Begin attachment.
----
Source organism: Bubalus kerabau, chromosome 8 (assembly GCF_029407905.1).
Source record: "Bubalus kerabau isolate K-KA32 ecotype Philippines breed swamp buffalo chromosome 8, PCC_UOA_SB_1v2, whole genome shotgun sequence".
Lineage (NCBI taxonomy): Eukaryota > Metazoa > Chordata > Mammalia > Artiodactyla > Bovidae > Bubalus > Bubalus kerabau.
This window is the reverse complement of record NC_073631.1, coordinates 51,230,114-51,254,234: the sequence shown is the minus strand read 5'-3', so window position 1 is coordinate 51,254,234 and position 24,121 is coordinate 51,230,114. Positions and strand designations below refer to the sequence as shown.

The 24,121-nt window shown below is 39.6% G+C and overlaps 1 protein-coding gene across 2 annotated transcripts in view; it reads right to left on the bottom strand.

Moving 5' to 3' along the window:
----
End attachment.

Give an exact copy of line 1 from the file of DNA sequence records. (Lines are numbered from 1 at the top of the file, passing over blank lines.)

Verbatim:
Source organism: Bubalus kerabau, chromosome 8 (assembly GCF_029407905.1).